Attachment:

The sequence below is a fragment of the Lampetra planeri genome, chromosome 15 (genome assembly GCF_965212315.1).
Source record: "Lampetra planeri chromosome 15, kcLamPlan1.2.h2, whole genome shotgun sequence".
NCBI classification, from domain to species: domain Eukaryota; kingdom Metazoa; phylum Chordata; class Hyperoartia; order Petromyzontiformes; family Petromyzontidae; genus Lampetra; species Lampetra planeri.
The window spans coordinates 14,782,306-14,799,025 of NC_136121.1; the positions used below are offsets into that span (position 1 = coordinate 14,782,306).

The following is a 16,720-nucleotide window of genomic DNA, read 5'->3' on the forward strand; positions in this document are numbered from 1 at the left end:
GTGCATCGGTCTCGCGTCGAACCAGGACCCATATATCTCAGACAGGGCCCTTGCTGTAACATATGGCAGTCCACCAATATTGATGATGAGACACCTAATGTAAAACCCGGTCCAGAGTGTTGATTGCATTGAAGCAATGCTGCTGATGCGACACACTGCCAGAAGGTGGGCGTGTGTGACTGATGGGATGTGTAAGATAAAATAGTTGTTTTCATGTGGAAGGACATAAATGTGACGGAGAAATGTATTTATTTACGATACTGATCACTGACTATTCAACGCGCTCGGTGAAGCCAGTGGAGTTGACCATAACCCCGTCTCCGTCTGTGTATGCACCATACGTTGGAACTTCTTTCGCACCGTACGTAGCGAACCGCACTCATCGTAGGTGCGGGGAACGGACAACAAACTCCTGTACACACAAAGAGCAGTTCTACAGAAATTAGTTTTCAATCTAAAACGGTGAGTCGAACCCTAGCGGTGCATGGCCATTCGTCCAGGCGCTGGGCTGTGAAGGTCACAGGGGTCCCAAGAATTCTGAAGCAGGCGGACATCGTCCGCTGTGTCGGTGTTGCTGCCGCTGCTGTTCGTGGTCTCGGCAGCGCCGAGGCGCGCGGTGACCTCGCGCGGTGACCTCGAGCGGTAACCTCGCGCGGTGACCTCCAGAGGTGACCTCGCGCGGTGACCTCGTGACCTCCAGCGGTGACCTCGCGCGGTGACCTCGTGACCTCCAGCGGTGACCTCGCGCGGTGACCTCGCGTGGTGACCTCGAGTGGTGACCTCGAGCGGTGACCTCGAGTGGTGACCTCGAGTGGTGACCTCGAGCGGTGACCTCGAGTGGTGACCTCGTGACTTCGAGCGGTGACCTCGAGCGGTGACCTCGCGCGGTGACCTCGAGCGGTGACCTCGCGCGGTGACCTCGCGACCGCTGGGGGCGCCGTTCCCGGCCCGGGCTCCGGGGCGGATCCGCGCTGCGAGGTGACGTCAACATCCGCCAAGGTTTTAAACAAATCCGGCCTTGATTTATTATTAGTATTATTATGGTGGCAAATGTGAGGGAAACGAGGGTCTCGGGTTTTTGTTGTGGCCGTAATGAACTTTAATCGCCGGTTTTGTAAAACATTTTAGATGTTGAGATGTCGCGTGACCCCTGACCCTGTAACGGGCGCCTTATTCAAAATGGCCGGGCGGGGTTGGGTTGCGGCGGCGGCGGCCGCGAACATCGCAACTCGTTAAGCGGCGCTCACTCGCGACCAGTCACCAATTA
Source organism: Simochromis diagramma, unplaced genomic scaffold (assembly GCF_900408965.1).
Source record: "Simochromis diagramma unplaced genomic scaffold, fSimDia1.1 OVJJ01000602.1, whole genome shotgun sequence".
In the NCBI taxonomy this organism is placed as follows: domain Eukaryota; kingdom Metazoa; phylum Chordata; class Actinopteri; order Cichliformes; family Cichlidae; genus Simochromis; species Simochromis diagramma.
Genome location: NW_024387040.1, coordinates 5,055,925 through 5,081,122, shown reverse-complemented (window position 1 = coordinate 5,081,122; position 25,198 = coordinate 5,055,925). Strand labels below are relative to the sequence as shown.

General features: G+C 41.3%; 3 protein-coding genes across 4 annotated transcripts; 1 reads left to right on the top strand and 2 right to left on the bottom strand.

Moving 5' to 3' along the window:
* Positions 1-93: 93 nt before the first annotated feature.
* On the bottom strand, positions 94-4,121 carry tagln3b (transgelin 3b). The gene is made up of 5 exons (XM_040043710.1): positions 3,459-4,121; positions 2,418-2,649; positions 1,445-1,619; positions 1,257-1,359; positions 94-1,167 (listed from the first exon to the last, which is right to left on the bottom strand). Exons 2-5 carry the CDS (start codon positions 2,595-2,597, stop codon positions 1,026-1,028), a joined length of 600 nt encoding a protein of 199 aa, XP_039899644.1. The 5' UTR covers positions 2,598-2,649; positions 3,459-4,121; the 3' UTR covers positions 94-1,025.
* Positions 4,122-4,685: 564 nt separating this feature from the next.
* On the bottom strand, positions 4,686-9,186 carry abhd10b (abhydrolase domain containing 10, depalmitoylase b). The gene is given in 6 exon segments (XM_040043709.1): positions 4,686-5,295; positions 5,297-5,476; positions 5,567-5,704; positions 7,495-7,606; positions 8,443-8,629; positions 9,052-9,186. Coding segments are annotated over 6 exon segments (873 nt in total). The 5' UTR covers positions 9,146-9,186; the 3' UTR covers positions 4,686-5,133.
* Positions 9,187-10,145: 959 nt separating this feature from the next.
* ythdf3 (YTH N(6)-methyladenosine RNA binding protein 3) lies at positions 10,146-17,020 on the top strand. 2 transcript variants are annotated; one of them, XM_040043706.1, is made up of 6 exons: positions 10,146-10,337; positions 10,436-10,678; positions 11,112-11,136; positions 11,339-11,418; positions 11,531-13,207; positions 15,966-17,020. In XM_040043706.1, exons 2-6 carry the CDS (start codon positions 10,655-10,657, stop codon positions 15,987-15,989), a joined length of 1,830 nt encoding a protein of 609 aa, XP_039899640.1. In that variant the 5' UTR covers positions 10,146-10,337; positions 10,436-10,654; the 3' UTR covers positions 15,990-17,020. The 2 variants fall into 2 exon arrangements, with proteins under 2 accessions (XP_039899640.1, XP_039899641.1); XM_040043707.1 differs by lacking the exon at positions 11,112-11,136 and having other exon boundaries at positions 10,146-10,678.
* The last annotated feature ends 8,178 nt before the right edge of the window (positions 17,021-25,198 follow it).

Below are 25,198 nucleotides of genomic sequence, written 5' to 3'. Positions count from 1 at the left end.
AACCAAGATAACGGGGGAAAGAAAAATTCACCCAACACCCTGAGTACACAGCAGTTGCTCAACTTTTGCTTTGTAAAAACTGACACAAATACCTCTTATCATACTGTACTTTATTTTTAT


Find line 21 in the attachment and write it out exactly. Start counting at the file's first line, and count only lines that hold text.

AACCAAGATAACGGGGGAAAGAAAAATTCACCCAACACCCTGAGTACACAGCAGTTGCTCAACTTTTGCTTTGTAAAAACTGACACAAATACCTCTTATCATACTGTACTTTATTTTTAT